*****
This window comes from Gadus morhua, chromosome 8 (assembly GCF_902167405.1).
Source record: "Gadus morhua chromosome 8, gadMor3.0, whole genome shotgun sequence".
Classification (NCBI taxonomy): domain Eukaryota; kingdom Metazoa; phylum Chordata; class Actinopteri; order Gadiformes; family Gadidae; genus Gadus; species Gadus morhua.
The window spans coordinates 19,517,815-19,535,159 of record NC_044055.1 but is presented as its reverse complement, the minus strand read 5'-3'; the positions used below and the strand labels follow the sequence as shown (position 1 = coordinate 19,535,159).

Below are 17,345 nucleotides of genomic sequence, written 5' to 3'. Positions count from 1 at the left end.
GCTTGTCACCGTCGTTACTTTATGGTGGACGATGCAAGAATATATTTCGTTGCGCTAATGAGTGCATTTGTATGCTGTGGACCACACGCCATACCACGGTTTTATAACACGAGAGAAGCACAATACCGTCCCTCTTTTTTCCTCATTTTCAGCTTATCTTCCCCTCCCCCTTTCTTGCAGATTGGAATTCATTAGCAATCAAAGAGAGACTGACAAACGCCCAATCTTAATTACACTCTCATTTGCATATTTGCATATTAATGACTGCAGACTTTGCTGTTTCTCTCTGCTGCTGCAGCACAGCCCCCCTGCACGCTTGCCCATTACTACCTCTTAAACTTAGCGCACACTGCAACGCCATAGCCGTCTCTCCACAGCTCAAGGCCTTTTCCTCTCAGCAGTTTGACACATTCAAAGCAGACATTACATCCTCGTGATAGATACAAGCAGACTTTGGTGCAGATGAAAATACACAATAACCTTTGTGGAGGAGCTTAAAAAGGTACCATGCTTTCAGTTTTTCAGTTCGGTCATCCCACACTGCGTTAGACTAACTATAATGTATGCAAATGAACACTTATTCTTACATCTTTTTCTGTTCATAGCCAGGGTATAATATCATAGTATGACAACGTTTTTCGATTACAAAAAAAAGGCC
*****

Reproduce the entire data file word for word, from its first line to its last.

This window comes from Gadus morhua, chromosome 8 (assembly GCF_902167405.1).
Source record: "Gadus morhua chromosome 8, gadMor3.0, whole genome shotgun sequence".
Classification (NCBI taxonomy): domain Eukaryota; kingdom Metazoa; phylum Chordata; class Actinopteri; order Gadiformes; family Gadidae; genus Gadus; species Gadus morhua.
The window spans coordinates 19,517,815-19,535,159 of record NC_044055.1 but is presented as its reverse complement, the minus strand read 5'-3'; the positions used below and the strand labels follow the sequence as shown (position 1 = coordinate 19,535,159).

Below are 17,345 nucleotides of genomic sequence, written 5' to 3'. Positions count from 1 at the left end.
GCTTGTCACCGTCGTTACTTTATGGTGGACGATGCAAGAATATATTTCGTTGCGCTAATGAGTGCATTTGTATGCTGTGGACCACACGCCATACCACGGTTTTATAACACGAGAGAAGCACAATACCGTCCCTCTTTTTTCCTCATTTTCAGCTTATCTTCCCCTCCCCCTTTCTTGCAGATTGGAATTCATTAGCAATCAAAGAGAGACTGACAAACGCCCAATCTTAATTACACTCTCATTTGCATATTTGCATATTAATGACTGCAGACTTTGCTGTTTCTCTCTGCTGCTGCAGCACAGCCCCCCTGCACGCTTGCCCATTACTACCTCTTAAACTTAGCGCACACTGCAACGCCATAGCCGTCTCTCCACAGCTCAAGGCCTTTTCCTCTCAGCAGTTTGACACATTCAAAGCAGACATTACATCCTCGTGATAGATACAAGCAGACTTTGGTGCAGATGAAAATACACAATAACCTTTGTGGAGGAGCTTAAAAAGGTACCATGCTTTCAGTTTTTCAGTTCGGTCATCCCACACTGCGTTAGACTAACTATAATGTATGCAAATGAACACTTATTCTTACATCTTTTTCTGTTCATAGCCAGGGTATAATATCATAGTATGACAACGTTTTTCGATTACAAAAAAAAGGCC